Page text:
Analyzing all non-financial firms listed at the Oslo Stock Exchange over the period 1989-1999, we find that a firm's largest owner keeps that position for less than three years on average. The typical ownership duration lasts longer the larger the stake and is longer for national as opposed to international investors. Individual owners and industrial owners have longer duration than financial institutions and foreigners. Firms investing in short-term projects have more short-term owners, supporting the idea that project duration matches with ownership duration. That is, firms with long-term (short-term) investment projects tend to have long-term (short-term) owners. We also estimate the full frequency distribution of ownership duration, adjusting for truncation bias. This bias occurs because we do not know the true entering (termination) year of owners observed in the first (last) year of the sample period. Based on this frequency distribution, we find that the exit probabilities are duration dependent. That is, the owner's decision to stay on or leave in a given year depends on how long the owner has stayed so far. Most owners leave within two years, whereas those who pass the three year hurdle are less likely to leave the longer they have stayed already. Thus, large owners tend to be either stay in the firms either for a quite short or a quite long period of time. We find that when we do not distinguish between owner types, ownership duration and firm performance are always negatively related. This pattern is consistent with the notion that long-term owners are sleepy monitors and with the often heard claim that owners and analysts push managers into myopic behavior at the expense of long-run value maximization. Interestingly, when we examine the relationship between performance and the holdings of specific owner types, we find that the negative relation between long-term ownership and performance is due to financial institutions and industrial firms, which both represent indirect ownership (delegated monitoring). This is consistent with the notion that these owner types have weak monitoring incentives and allow managers to destroy value. To the extent that financial institutions also emphasize reported short-term earnings more than others, this could be an additional reason why firms influenced by such owners over extended periods perform more poorly than others, including firms with industrial owners. In contrast, we show that longer ownership by individuals has a moderately positive relation to performance. It has become quite popular to argue that owners are too impatient, and that the owners' tendency to vote with their feet forces management to overinvest in projects with short payback in order to keep current earnings high. Similarly, owners are accused of being restless, lacking the commitment, competence and persistence needed to monitor and support the management team as an integral part of good corporate governance. According to this view, short-term investors are bad owners, long-term ones are good, and economic welfare is thought to suffer because ownership duration is too short. Our results suggest that conventional wisdom is inconsistent with reality on most of these issues, and particularly that the unconditional praise of the long-term owner is misplaced.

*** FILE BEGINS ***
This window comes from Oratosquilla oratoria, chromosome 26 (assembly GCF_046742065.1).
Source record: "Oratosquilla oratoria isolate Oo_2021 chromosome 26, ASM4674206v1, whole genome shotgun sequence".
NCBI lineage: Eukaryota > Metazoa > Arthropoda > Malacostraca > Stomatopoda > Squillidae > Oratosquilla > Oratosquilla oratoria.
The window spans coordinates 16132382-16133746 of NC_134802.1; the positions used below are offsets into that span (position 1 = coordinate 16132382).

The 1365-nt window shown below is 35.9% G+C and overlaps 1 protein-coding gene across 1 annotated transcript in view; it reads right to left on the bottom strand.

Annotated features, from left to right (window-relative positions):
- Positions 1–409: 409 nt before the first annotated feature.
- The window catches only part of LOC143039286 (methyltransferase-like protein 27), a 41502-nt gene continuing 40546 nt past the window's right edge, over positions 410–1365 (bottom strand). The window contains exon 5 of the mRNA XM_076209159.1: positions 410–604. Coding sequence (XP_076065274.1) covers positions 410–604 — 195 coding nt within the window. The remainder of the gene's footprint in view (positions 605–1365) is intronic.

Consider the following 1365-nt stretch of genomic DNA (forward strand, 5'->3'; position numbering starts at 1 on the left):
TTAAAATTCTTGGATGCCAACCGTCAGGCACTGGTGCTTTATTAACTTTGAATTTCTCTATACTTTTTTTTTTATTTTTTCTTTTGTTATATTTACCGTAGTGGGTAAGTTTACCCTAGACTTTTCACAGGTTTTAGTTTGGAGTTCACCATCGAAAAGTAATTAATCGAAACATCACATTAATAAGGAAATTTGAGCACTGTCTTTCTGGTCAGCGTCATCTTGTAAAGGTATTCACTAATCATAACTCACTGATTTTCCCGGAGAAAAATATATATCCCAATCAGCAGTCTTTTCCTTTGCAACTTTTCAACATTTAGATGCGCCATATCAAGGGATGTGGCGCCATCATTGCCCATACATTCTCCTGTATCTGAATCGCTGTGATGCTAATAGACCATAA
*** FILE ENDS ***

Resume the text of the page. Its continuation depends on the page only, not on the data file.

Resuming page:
The structure of the report